A counselor at TBF’s high school once told me that they couldn’t enforce the dress code at the school because of the way TBF dressed: sparkly, rhinestone bra straps showing, cleavage bared, taut, tanned belly exposed, jeans so tight you could bounce a quarter off her nonexistent ass. This morning, she had a tube top stretched over her implants and a denim skirt so short I could see the crotch of her panties. She wore a gold chain around her midriff. She had a full face of make-up, including false eye-lashes, her wet hair wrapped in a towel turban-style.

It was the same skirt that had once inspired a drunken bar patron to get down on his knees in front of her bar stool, and hold two flaming cigarette lighters up to her ass. That kind of thing happened at least twice every time we went out.

To the caller, TBF hissed, “When I get back from Vegas, we are fucking done. You are dead to me. I hope that someday you realize how amazing I was to you and how you FUCKED ME OVER!” with that, she beeped her sparkly phone off, tossed it into the lush nest of bedcovers and gave me an ironic smile. “Welcome!”

“Happy birthday,” I said cautiously, giving her a one-armed hug and a kiss on the cheek. “Who were you talking to?”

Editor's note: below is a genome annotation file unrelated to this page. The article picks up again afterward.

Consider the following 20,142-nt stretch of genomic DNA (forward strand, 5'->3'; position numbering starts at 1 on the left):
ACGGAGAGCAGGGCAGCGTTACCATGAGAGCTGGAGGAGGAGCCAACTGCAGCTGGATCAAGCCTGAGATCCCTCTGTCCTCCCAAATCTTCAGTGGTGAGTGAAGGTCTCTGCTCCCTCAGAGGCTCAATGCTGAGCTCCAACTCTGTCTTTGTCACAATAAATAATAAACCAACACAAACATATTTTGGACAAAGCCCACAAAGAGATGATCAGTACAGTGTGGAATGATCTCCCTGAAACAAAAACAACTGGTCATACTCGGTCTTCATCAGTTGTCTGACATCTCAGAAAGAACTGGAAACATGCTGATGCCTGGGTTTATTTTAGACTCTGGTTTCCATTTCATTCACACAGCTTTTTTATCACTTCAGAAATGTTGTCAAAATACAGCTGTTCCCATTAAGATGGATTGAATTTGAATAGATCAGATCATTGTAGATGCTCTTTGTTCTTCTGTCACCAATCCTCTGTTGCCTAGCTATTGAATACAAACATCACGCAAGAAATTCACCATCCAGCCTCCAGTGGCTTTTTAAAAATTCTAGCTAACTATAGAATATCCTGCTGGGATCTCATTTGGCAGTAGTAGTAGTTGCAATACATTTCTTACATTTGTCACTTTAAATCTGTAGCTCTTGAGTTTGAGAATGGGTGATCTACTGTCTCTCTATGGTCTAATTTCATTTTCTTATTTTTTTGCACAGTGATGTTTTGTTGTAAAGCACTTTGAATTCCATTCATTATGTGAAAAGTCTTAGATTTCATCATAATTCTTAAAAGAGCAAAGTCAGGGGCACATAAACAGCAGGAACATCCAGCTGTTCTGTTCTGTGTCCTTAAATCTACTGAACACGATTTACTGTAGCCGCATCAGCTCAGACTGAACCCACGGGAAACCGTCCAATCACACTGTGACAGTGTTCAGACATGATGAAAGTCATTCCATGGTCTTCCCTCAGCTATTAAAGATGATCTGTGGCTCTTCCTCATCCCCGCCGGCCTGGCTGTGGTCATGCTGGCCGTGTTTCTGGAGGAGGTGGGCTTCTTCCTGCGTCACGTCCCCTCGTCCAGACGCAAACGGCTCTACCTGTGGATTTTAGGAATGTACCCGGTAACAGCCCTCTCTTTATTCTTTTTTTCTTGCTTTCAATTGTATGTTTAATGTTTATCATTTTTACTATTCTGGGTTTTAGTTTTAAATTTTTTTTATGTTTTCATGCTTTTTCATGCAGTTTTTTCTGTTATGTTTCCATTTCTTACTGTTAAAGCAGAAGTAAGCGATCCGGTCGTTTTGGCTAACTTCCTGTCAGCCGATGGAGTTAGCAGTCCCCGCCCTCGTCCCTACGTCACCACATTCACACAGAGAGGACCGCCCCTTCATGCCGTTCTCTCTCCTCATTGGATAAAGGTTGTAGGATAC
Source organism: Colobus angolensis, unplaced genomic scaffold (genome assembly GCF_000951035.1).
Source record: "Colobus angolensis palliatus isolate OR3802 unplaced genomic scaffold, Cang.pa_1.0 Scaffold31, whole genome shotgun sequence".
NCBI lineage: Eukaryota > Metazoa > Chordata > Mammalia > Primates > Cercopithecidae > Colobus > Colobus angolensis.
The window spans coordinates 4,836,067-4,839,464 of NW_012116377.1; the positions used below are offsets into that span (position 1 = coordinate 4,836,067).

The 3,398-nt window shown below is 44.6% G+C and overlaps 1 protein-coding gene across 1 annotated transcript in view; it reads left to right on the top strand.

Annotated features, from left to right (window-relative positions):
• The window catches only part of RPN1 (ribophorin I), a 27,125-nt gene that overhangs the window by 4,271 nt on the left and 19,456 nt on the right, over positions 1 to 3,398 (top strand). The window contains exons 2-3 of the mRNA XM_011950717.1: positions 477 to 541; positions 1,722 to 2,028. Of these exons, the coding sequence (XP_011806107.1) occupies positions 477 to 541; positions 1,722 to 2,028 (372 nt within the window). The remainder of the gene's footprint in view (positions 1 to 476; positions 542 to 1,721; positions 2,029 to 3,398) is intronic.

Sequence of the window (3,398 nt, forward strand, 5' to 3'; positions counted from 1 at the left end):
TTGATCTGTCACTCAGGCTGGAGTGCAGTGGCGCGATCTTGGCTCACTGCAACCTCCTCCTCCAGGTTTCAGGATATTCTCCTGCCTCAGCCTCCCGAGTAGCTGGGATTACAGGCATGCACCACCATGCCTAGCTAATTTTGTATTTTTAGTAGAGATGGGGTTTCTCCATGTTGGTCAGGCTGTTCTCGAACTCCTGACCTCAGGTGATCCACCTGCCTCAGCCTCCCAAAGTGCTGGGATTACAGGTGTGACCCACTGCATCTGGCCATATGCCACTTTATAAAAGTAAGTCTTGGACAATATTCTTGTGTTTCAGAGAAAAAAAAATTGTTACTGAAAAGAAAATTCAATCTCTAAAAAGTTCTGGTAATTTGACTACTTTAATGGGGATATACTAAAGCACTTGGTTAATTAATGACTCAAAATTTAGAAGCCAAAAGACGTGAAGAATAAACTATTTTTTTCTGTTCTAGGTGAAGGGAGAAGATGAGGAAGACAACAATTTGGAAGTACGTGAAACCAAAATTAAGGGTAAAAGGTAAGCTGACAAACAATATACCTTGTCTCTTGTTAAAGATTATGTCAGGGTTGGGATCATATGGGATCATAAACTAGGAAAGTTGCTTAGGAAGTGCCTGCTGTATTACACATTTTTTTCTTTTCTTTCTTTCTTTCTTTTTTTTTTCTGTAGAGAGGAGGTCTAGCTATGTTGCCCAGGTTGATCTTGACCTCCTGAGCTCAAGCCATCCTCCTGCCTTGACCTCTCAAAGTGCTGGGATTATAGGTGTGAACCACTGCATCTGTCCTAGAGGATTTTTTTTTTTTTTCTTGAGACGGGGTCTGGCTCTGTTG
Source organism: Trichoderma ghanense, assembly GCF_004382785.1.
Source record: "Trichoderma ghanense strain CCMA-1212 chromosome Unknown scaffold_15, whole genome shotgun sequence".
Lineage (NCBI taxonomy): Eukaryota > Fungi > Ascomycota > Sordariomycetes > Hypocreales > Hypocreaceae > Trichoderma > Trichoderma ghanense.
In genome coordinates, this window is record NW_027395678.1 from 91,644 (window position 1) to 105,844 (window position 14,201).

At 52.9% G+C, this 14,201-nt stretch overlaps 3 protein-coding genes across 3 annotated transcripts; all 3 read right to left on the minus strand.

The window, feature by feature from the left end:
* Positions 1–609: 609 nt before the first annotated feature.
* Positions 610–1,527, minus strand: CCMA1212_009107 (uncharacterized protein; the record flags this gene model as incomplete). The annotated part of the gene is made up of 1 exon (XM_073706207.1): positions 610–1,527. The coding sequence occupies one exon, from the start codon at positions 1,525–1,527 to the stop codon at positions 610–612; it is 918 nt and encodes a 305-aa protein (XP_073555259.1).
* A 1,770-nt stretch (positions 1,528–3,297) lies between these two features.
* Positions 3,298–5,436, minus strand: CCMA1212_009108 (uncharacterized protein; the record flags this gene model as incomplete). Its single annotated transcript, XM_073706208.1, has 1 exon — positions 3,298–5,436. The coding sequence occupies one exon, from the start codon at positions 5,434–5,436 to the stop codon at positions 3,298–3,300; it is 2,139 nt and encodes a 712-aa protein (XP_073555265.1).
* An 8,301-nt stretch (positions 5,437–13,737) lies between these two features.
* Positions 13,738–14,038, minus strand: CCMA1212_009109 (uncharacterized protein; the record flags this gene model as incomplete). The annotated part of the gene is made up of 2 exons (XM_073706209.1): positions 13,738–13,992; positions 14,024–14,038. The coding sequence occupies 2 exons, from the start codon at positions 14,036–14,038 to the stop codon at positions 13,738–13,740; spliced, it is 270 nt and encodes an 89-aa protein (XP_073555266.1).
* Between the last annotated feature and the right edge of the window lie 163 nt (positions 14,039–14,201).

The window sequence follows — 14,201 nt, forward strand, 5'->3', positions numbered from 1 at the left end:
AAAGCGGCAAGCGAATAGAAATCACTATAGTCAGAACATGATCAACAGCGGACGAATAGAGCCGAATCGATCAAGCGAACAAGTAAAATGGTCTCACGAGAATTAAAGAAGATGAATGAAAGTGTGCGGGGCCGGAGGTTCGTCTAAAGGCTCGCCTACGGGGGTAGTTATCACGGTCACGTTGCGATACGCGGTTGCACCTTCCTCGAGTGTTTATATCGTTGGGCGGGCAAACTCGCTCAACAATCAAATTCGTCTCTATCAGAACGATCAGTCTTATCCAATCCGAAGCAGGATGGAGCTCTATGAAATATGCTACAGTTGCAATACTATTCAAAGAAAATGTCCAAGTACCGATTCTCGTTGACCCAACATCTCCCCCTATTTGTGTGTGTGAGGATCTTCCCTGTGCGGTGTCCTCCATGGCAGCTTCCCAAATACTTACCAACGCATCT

“One of my T.A.s,” she curled her lips in disgust, “One of my FORMER T.A.s.”

Here, I made my first of several blunders. Ready? Here it comes.

“That was a STUDENT of yours?” I was aghast. She looked at me squarely, and something in her face closed off.

“Last month, for his birthday, I spent five HUNDRED dollars renting out a private room at his favorite restaurant. You know what he got me?”

Next blunder in 4, 3, 2…

“Why on earth would you spend $500 on a student’s birthday?” I think I heard the other women in the room cringe. It was like the scene in The Color Purple when Rae Dawn Chong is all, “Harpo, who dis woman?” then calls Oprah a heifer and all the musicians start packing up their instruments and taking off, because they know a bitch is about to go crazy.

Toxic Best Friend was genuinely hurt by this boy’s slight, so I made to comfort her. I chomped down just a bit more on the foot I’d already stuffed into my maw.

“Teenagers are so self-centered and immature. You can’t take the thoughtlessness of a teenager personally.”

TBF fixed me with a classic TBF look. It’s a tight-mouthed, no-teeth smile with dead eyes. “That’s no excuse.”

I think I blacked out for a while.